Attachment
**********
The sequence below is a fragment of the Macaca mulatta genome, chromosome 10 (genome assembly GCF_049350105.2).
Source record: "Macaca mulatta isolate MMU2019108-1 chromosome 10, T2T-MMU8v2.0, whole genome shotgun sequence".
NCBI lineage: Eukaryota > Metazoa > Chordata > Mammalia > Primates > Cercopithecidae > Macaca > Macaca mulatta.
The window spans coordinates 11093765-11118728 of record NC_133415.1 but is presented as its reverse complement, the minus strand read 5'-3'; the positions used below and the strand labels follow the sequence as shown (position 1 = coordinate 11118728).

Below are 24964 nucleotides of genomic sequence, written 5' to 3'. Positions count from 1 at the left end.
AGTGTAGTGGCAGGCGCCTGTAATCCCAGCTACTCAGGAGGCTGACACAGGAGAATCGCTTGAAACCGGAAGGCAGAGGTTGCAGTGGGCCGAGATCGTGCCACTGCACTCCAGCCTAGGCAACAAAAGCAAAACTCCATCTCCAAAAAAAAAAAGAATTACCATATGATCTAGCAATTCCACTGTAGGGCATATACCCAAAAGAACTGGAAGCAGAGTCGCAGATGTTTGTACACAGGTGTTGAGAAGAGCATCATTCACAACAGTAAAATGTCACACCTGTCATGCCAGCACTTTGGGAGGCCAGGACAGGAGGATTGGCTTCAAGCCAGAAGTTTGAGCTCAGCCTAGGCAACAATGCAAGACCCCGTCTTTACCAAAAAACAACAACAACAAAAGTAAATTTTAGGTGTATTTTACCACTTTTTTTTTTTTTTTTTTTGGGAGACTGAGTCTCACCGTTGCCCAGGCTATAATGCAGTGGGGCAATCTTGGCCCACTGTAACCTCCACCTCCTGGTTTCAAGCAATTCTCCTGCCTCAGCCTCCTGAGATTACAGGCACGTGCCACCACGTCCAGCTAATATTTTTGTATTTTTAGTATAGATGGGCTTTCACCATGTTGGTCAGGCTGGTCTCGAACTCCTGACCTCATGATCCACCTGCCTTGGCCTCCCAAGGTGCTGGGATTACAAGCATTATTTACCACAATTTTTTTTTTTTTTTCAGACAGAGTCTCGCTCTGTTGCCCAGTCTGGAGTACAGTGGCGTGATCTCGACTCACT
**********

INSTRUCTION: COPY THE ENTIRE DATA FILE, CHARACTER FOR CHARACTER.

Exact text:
The sequence below is a fragment of the Macaca mulatta genome, chromosome 10 (genome assembly GCF_049350105.2).
Source record: "Macaca mulatta isolate MMU2019108-1 chromosome 10, T2T-MMU8v2.0, whole genome shotgun sequence".
NCBI lineage: Eukaryota > Metazoa > Chordata > Mammalia > Primates > Cercopithecidae > Macaca > Macaca mulatta.
The window spans coordinates 11093765-11118728 of record NC_133415.1 but is presented as its reverse complement, the minus strand read 5'-3'; the positions used below and the strand labels follow the sequence as shown (position 1 = coordinate 11118728).

Below are 24964 nucleotides of genomic sequence, written 5' to 3'. Positions count from 1 at the left end.
AGTGTAGTGGCAGGCGCCTGTAATCCCAGCTACTCAGGAGGCTGACACAGGAGAATCGCTTGAAACCGGAAGGCAGAGGTTGCAGTGGGCCGAGATCGTGCCACTGCACTCCAGCCTAGGCAACAAAAGCAAAACTCCATCTCCAAAAAAAAAAAGAATTACCATATGATCTAGCAATTCCACTGTAGGGCATATACCCAAAAGAACTGGAAGCAGAGTCGCAGATGTTTGTACACAGGTGTTGAGAAGAGCATCATTCACAACAGTAAAATGTCACACCTGTCATGCCAGCACTTTGGGAGGCCAGGACAGGAGGATTGGCTTCAAGCCAGAAGTTTGAGCTCAGCCTAGGCAACAATGCAAGACCCCGTCTTTACCAAAAAACAACAACAACAAAAGTAAATTTTAGGTGTATTTTACCACTTTTTTTTTTTTTTTTTTTGGGAGACTGAGTCTCACCGTTGCCCAGGCTATAATGCAGTGGGGCAATCTTGGCCCACTGTAACCTCCACCTCCTGGTTTCAAGCAATTCTCCTGCCTCAGCCTCCTGAGATTACAGGCACGTGCCACCACGTCCAGCTAATATTTTTGTATTTTTAGTATAGATGGGCTTTCACCATGTTGGTCAGGCTGGTCTCGAACTCCTGACCTCATGATCCACCTGCCTTGGCCTCCCAAGGTGCTGGGATTACAAGCATTATTTACCACAATTTTTTTTTTTTTTTCAGACAGAGTCTCGCTCTGTTGCCCAGTCTGGAGTACAGTGGCGTGATCTCGACTCACT